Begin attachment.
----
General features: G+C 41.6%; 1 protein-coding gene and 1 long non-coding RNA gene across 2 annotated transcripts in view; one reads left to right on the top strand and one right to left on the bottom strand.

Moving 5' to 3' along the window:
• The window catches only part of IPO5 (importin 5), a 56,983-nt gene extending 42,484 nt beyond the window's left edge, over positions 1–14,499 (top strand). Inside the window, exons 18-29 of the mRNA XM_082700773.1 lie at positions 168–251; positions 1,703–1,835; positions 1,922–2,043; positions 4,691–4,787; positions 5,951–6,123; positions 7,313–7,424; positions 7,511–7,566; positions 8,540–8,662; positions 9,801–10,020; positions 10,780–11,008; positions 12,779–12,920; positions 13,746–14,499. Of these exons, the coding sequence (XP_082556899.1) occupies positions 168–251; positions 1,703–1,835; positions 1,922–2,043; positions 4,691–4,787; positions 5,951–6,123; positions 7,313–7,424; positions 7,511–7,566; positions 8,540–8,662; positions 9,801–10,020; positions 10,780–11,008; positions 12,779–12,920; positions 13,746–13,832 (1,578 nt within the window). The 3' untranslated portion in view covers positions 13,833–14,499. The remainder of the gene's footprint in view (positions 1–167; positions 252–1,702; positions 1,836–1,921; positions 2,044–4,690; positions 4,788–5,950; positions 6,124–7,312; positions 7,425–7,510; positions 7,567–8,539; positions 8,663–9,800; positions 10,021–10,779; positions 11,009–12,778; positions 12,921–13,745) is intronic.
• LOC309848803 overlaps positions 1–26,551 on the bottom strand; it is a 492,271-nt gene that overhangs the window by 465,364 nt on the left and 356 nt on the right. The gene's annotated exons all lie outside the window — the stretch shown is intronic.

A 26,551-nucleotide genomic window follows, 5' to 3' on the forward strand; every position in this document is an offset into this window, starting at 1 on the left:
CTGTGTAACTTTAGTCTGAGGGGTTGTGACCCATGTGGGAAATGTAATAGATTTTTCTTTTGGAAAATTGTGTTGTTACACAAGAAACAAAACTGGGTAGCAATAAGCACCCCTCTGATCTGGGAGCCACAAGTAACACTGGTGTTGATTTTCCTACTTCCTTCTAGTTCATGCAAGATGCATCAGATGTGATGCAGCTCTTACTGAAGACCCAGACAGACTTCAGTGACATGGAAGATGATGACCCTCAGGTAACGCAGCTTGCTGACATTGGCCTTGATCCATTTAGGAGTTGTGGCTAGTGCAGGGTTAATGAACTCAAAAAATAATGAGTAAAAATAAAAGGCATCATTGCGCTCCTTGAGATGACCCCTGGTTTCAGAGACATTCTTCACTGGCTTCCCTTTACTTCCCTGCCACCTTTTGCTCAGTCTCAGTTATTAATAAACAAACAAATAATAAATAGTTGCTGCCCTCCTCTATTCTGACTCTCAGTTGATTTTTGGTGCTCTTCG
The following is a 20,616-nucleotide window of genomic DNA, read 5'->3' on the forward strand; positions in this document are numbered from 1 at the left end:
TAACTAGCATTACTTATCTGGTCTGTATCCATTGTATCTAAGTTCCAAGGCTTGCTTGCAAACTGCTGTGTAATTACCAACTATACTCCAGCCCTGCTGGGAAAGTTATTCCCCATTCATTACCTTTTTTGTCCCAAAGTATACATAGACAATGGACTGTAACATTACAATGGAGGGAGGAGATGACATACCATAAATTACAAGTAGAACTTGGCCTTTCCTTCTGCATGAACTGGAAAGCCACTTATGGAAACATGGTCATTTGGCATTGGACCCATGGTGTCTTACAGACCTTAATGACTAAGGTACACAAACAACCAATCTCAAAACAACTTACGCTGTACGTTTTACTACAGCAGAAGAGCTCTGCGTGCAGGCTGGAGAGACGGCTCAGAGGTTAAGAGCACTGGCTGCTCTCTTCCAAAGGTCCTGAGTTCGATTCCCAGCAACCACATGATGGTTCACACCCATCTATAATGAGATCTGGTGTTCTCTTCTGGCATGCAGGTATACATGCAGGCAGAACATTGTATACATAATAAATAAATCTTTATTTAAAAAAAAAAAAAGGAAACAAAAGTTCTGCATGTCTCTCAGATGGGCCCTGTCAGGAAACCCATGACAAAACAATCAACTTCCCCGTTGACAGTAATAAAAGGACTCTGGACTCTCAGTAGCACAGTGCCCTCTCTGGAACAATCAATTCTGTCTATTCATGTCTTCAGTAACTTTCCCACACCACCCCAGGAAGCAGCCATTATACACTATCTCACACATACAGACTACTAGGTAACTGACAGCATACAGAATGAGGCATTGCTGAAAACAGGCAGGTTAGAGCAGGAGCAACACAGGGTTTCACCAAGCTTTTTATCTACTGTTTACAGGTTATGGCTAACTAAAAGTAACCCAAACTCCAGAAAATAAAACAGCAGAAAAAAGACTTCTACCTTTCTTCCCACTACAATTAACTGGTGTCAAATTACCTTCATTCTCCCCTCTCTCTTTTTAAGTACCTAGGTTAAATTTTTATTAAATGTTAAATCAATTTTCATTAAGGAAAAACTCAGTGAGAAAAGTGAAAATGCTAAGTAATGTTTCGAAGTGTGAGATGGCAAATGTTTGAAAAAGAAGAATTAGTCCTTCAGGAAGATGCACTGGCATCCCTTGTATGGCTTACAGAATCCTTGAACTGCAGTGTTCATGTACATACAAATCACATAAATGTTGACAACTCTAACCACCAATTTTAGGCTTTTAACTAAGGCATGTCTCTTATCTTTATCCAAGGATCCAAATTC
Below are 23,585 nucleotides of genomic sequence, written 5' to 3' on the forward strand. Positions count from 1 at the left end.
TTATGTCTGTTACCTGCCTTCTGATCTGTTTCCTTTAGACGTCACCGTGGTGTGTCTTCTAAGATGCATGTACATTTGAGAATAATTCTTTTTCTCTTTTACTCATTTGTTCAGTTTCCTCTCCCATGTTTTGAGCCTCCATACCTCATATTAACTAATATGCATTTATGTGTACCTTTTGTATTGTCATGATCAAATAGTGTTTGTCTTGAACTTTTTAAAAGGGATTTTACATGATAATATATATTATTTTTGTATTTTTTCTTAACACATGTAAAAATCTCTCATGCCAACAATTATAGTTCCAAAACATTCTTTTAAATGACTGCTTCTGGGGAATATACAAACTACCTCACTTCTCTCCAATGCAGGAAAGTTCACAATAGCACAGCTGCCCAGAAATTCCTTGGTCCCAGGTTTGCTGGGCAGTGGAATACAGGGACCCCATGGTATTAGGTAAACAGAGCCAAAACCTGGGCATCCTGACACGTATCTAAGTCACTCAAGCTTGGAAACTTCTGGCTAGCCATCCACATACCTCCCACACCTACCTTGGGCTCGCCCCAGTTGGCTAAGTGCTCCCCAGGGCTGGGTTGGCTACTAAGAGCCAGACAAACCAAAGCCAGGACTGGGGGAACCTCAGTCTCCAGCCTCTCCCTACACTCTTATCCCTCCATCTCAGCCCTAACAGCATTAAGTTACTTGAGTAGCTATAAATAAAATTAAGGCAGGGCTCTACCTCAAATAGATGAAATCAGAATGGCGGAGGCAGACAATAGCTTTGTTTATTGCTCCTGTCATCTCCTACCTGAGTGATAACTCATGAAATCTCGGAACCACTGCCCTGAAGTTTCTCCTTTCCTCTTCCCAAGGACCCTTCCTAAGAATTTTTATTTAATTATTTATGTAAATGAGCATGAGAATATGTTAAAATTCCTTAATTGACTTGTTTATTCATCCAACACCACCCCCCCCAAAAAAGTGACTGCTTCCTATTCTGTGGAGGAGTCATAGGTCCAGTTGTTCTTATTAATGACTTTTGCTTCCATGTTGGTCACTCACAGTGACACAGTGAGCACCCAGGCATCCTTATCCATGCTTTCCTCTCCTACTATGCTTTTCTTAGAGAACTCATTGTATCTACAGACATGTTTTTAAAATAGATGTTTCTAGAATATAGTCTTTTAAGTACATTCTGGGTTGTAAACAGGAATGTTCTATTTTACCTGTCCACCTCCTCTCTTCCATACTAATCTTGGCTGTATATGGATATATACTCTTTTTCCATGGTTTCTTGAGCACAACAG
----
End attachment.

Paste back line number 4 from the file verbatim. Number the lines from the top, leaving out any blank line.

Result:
• LOC309848803 overlaps positions 1–26,551 on the bottom strand; it is a 492,271-nt gene that overhangs the window by 465,364 nt on the left and 356 nt on the right. The gene's annotated exons all lie outside the window — the stretch shown is intronic.